Meal-planning is always a great way to start a week in order to prevent last minute grocery shopping or last minute take-out meals from restaurants. Budget-conscious folks resort to planning in order to prevent extra costs.

As I discovered local markets in Exton, I found that many of the markets had better priced ingredients for meals than in chain grocery stores. Herbs, spices, veggies, and even dairy were more reasonably priced. Exotic spices or ethnic ingredients were more accessible too! I decided to make three meals with low-cost ingredients found at local markets without breaking the budget. Discover the first of my international cooking series below.

Featured Meal: Aloo Gobi

Where to Shop: Himalayan Indian Grocery & Food, 29 Marchwood Rd., Exton, PA

Himalyan Indian Grocery

When preparing for an Indian meal, it can be intimidating looking at all the listed spices in a recipe. My first Indian dish to prepare was a vegetarian dish popular in the northern region of India called aloo gobi. The recipe requires cauliflower and potatoes while the rest of the recipe is focused on spices.

The Himalayan Indian Market in Exton is definitely a great place to check out since it is small and not too overwhelming. As I walked down the spices aisle, I noticed that they came in smaller quantities, but also in bulk, which in the end is an investment because the spices will last for the next Indian recipe. The grocery section was small but all the ingredients were readily available.

I left spending a total $14 for all my ingredients for a meal that would serve two people. Even though I normally serve this dish with brown rice, the original recipe calls for naan bread or other Indian bread. Each dish comes out to $7-8 a plate and leaves your house smelling like a restaurant.

Recipe: Aloo Gobi

adapted from ECurry

Aloo Gobi

Ingredients:

Aloo Gobi ingredients

    • 1 head cauliflower
    • 3 medium potatoes, peeled and cubed
    • 1 small red onion, halved and sliced thin into half moons
    • 3″ fresh ginger, peeled, grated, made into a paste
    • 3 green hot peppers, sliced, and somewhat seeded
    • 1 large tomato, chopped
    • 1 teaspoon turmeric, divided
    • 1/2 teaspoon cinnamon
    • 1/2 teaspoon ground cloves
    • 1/4 teaspoon cardamon
    • 1 teaspoon coriander powder
    • 1/4 teaspoon ground cumin
    • 1 teaspoon salt, divided
    • fresh cilantro, chopped for garnish
    • 1/2 cup olive oil, divided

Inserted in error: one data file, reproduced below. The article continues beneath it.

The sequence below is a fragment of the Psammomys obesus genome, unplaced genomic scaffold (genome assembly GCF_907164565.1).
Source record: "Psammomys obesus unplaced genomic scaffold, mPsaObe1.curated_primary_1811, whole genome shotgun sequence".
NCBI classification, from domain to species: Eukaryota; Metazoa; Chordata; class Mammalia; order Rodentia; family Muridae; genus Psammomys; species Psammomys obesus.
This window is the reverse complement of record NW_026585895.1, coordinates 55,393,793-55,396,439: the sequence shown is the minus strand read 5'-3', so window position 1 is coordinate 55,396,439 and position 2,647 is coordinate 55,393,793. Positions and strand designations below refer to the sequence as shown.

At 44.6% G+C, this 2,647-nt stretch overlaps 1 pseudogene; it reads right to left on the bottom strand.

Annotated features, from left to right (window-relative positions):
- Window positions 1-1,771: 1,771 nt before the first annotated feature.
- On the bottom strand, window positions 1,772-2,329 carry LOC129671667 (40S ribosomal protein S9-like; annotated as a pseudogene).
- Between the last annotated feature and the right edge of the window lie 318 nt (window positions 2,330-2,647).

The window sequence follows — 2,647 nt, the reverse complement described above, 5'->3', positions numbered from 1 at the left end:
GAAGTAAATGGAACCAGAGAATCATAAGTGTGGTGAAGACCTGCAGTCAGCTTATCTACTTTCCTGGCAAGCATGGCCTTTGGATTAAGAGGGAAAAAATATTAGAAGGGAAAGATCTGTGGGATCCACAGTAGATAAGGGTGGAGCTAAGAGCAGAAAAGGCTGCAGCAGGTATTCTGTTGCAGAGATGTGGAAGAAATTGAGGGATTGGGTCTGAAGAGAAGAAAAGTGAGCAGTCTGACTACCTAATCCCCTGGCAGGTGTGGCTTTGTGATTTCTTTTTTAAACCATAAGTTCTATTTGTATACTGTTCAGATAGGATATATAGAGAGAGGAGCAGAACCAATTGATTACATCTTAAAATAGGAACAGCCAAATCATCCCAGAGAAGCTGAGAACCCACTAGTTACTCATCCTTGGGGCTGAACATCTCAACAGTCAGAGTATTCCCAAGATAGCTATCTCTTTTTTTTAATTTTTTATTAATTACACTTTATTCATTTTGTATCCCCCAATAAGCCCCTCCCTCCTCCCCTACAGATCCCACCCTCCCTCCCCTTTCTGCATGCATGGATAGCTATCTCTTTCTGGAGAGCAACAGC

Method:

Wash and drain the cauliflower florets. Sprinkle 1/2 teaspoon turmeric and salt with 1/2 teaspoon on the florets and give them a good shake so the turmeric and salt roughly coats them. Wash and drain the potatoes. Sprinkle 1/2 teaspoon turmeric and add 1/2 teaspoon of salt on them and give them a good shake so the turmeric and salt roughly coats them.

Take 1/8 cup of oil and pour into a thick-bottomed pan. Heat the oil and saute the cauliflower florets in the oil at medium heat for about 5 to 7 minutes, while tossing frequently, until there are light brown spots on some of the florets. Remove with a slotted spoon and set aside.

Heat the rest of the oil (the other half of the 1/4 cup) in the same pan. Saute the potatoes the same way you did the cauliflower. Remove and set aside. Add the ginger, peppers and the tomatoes and fry for about 2 or 3 minutes everything gets soft on the existing oil in pan. Add the remaining spices and fry some more for about a minute or two; you will see the oil separate on the sides and entire mix will slightly bubble.

Add the pre-sauteed potatoes to the pan and toss well along with all the cooked ingredient mix to combine well. Cover and cook at low to medium till the potatoes are about half cooked. Add 3/4 cup warm water to the pan and cover; cook at low to medium heat till the potatoes are fork tender, about 10 minutes. Add the cauliflower and cover the pan and cook for 10-15 minutes. This prevents from the cauliflower getting mushy.

Once they are fork tender, uncover, increase the heat and cook at high heat till there are almost no liquid left in pan. This is kind of dry dish and whatever spice mix remain will just coat the potatoes and florets; there should no liquid sauce left in the pan.

Stay tuned for part two and three of Noelle’s international cooking series spotlighting Mexican and Thai cuisine.